The Seasons Are Changing And So Is The Snow; Spring Brings Different Avalanche Dangers To Utah

Mar 6, 2020

Backcountry skiiers climb for their runs in Logan Canyon, just outside of Logan
Credit Ashley Rohde

Spring is almost here and many Utahns will take advantage of the warmer weather to get in just a few more ski days.  However, experts at the Utah Avalanche Center say avalanche dangers will change along with the season.

“Forecasters put out a public advisory every single day that includes an avalanche danger rating, travel advice, the type of problems that are going on and the size and likelihood of avalanches.”

Nikki Champion is a forecaster for the Utah Avalanche Center.  She works in the Salt Lake, Provo, and Ogden areas. This winter presented unique challenges to recreationists in Utah.

“So we had a pretty exciting season to start," Champion said. "We just got a lot of snow and a lot of wind right away. And then we had a lingering issue for a couple of months after that. We had what’s called a persistent weak layer. It’s just weak snow that gets buried and kind of lurks under the surface for a long time. And then about two weeks ago now we had another big storm that caused the 54 hour shut-down of Little Cottonwood (Canyon.) Now things have finally calmed down. We haven’t had a lot of snow in the past week. We’ve got a generally low avalanche danger right now and we’re just looking forward for the next storm to come.”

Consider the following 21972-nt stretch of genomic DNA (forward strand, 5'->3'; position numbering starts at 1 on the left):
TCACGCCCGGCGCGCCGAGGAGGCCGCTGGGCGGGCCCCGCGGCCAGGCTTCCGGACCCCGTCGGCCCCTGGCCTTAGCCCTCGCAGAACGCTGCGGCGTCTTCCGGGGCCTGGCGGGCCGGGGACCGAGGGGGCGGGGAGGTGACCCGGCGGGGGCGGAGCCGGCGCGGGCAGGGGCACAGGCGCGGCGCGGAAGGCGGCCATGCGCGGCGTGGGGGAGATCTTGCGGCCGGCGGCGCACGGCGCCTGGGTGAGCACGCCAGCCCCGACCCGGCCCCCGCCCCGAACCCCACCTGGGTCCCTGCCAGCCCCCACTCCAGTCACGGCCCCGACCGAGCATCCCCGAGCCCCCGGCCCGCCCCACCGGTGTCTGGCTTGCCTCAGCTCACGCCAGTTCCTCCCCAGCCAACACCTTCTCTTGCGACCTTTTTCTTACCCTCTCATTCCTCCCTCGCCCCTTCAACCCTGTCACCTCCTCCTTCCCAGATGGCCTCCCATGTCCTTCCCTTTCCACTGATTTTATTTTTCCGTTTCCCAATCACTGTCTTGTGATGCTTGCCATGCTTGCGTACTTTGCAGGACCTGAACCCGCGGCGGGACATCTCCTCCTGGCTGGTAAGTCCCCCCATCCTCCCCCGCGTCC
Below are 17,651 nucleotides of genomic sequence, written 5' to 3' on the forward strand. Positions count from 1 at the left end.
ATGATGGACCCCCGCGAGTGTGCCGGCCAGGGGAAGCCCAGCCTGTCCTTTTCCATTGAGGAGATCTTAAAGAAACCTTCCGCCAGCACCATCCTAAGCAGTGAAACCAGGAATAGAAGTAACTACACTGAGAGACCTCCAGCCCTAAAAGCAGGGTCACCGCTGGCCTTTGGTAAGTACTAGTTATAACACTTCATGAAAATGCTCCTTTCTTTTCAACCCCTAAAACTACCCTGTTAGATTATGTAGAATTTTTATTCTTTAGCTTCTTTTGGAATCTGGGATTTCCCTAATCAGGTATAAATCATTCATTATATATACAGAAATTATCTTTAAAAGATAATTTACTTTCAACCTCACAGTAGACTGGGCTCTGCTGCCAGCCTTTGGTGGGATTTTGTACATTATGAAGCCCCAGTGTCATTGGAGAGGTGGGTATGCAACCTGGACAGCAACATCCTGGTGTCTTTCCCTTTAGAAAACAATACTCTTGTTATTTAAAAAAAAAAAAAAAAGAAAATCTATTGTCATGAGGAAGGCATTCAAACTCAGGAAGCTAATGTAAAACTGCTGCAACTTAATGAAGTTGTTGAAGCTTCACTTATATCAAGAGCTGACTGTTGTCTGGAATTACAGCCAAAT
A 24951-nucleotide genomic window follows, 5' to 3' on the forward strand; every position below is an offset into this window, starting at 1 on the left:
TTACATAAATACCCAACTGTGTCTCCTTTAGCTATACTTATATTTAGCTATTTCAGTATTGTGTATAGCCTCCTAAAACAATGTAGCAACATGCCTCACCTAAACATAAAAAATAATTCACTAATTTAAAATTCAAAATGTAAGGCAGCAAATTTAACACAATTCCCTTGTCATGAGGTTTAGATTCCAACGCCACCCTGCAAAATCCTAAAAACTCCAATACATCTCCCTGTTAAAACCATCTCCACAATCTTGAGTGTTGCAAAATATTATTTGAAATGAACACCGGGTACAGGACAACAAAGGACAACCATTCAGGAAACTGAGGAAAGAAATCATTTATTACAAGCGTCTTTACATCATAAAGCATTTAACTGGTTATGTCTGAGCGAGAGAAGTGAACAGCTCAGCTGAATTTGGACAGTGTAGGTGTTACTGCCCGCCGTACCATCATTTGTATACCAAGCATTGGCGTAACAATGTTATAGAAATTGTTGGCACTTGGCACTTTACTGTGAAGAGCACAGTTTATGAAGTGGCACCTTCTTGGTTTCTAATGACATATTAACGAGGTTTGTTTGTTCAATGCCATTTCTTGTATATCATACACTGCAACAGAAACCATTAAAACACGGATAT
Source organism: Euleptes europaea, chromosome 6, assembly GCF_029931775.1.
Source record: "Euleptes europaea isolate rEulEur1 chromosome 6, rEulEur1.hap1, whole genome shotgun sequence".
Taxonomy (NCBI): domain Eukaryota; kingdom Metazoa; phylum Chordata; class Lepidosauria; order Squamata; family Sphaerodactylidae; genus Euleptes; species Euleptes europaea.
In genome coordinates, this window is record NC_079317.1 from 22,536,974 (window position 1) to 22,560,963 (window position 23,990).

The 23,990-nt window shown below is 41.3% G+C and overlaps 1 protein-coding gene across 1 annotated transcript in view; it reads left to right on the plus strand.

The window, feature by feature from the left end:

Springtime avalanches are caused by different triggers, but can be just as dangerous.

“Once we start moving into March we see a lot more new snow instabilities or we start to see wet snow instabilities once we get snow and then things start to really warm up," Champion said.

 

Champion said the best way to protect yourself from avalanches is to learn how to avoid dangerous areas all together.

“So the first thing, every morning to check the forecast," Champion said.  "Our advisory comes out at 7 a.m. everyday. We also have a hot-line you can call if listening to us chat about it is a little bit easier. Start earlier. Think about the amount of sun that the slope’s getting and think about different aspects. So, south aspects get a lot more sun, so maybe as we move into some wet snow issues, traveling on north aspects might be a better option.”